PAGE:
Chaos reigned at the Hong Kong Legislative Council (Legco) Chamber yesterday as two new, pro-independence lawmakers barred from it barged their way in and read their swearing-in oath before being thrown out.
Mr Sixtus Leung and Ms Yau Wai Ching completed their oath amid angry chanting by pro-Beijing lawmakers who condemned their behaviour and questioned their eligibility to retake their oath.
The drama continued in the afternoon as the pair tried to re-enter the chamber and a security guard fainted in the scuffle. In all, six guards were taken to hospital and police had to be called in to help restore order, Legco president Andrew Leung told the media.
The pair from Youngspiration had their earlier oath-taking invalidated on Oct 12 because they had displayed a banner that read "Hong Kong is not China" and pronounced China as "Cheena" which was deemed to demean China.
They had done so to push their pro-independence agenda but it may have backfired as Chief Executive Leung Chun Ying has called for a judicial review of whether they can take their oaths again.
Their oaths yesterday were invalidated by the president who said he was standing by his earlier decision not to swear them in before the matter had been heard in court.
Earlier on, new lawmaker Lau Siu Lai was allowed to retake her oath. Her first was not valid as she had read the oath with long pauses in between the lines.
A motion to launch an inquiry into the HK$50 million (S$9 million) payment from Australian corporation UGL Limited to the Chief Executive was also passed.
It was then that Ms Yau, 25, entered the Chamber, followed by Mr Sixtus Leung, 30.
Ms Yau took out a microphone from her bag and recited the oath in Cantonese, even as the president told her to leave the chamber.
When Mr Sixtus Leung tried to recite the oath, security officers went up to restrain him. Seeing that, several pan-democrat lawmakers went up to stop them. At the same time, female security officers surrounded Ms Yau and tried to carry her out of the chamber.
In the chaos, the president called for the meeting to be continued in a conference room. When the session resumed in the afternoon, the Youngspiration pair again tried to gatecrash it, scuffling with security officers, leading to the secretariat seeking assistance from the police.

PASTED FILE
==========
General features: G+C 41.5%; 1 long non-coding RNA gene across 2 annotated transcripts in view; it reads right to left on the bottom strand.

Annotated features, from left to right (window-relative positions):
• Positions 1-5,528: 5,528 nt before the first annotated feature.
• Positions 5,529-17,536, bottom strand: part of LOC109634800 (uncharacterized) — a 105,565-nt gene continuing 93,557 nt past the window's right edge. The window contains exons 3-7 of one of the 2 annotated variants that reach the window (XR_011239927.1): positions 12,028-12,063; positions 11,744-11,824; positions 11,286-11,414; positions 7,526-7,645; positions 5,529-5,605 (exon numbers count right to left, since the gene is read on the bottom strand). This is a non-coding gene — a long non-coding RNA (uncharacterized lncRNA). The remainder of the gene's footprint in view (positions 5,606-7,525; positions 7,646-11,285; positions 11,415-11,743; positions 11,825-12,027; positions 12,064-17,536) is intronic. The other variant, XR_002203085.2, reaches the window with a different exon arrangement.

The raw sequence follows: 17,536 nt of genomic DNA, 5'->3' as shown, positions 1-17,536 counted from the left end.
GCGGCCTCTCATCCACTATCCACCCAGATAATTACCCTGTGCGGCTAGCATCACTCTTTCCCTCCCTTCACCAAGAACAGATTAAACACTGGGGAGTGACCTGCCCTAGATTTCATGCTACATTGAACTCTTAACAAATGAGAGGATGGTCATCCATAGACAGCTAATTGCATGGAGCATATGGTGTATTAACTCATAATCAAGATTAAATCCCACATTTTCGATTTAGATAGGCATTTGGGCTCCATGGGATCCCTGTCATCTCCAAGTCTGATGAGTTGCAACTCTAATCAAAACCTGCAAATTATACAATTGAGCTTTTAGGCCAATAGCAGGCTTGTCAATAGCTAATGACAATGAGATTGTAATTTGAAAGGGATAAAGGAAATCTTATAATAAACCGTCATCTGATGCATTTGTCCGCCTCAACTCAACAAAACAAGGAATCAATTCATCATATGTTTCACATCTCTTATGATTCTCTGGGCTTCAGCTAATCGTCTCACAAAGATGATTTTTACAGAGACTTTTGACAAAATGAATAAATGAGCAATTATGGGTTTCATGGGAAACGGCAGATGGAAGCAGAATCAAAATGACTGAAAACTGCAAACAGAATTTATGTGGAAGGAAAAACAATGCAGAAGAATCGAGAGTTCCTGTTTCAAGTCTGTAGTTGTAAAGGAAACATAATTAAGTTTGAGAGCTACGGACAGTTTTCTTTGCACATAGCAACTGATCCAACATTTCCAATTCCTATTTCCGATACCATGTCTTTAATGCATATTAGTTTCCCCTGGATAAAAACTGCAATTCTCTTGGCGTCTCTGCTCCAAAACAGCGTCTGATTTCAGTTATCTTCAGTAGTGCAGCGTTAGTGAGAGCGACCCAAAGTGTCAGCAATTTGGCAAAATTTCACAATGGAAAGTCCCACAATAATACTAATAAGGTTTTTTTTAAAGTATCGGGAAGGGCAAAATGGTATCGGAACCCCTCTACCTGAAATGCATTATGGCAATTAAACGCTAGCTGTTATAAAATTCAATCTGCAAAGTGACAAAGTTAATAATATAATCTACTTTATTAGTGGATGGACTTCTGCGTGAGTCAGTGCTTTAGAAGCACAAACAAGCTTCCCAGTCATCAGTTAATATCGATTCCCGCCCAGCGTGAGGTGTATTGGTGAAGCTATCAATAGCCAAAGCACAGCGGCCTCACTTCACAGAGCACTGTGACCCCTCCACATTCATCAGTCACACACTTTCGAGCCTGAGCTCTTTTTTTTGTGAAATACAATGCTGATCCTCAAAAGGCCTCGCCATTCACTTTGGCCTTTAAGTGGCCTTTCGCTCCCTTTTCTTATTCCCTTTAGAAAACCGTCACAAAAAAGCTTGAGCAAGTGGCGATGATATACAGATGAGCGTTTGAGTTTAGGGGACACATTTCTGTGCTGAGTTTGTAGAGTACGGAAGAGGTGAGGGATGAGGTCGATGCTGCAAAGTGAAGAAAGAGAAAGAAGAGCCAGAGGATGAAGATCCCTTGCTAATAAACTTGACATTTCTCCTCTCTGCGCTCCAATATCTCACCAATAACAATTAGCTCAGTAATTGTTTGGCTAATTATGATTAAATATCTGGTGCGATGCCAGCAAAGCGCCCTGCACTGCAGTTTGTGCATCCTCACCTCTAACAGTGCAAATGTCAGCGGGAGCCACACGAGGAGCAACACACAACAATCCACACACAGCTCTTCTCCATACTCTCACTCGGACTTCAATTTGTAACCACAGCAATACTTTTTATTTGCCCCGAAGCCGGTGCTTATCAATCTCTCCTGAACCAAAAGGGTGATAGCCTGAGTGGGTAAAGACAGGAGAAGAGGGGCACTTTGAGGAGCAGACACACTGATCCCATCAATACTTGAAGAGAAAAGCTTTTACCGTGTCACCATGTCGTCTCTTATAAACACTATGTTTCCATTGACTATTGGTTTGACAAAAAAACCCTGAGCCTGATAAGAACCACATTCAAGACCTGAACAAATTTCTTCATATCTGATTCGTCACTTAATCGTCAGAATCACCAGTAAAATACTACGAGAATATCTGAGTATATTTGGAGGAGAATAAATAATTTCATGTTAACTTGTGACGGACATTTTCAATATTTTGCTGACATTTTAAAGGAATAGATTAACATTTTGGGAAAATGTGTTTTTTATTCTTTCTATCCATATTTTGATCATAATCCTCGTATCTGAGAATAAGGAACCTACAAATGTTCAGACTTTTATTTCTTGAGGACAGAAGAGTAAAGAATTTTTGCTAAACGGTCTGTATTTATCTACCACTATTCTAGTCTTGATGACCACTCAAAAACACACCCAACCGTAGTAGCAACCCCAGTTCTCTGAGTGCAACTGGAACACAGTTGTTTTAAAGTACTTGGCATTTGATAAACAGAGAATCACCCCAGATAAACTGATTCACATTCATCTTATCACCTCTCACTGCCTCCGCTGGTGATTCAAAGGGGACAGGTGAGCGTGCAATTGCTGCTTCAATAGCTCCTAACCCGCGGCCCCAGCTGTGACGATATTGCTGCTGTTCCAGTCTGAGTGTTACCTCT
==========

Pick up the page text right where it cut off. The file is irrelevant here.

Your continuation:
Describing the acts of the duo as violent and premeditated, Mr Leung, the Legco president, strongly condemned their behaviour.
For their part, the Youngspiration pair denied any wrongdoing. "Chaos was created by the president and security and not us," said Ms Yau.
Mr Sixtus Leung said: "The way we took the oath is proper and legal to us."
The Legco president said yesterday that he hoped the judicial review, which will be heard in court today, will have an outcome before next Wednesday's session.
Today, China's National People's Congress Standing Committee will be discussing an interpretation of the Basic Law, Hong Kong's mini- Constitution, as revealed in its meeting agenda. This comes after Chief Executive Leung said he could not rule out Beijing doing so in relation to the oath-taking of the Youngspiration pair.
Analysts have said China will do what it can to bar the two lawmakers from Legco for what they did.
Professor Lau Siu Kai of the semi-official Chinese Association of Hong Kong and Macau Studies told The Straits Times last week: "Beijing is determined to bar them because both of them have violated the Basic Law and the local ordinances. To allow them into Legco would be an insult to the country."
Last night, hundreds of protesters staged a march to the central government's Liaison Office, condemning the Chief Executive's move to seek Beijing's interpretation of the Basic Law, which they said undermined the independence of the city's judiciary.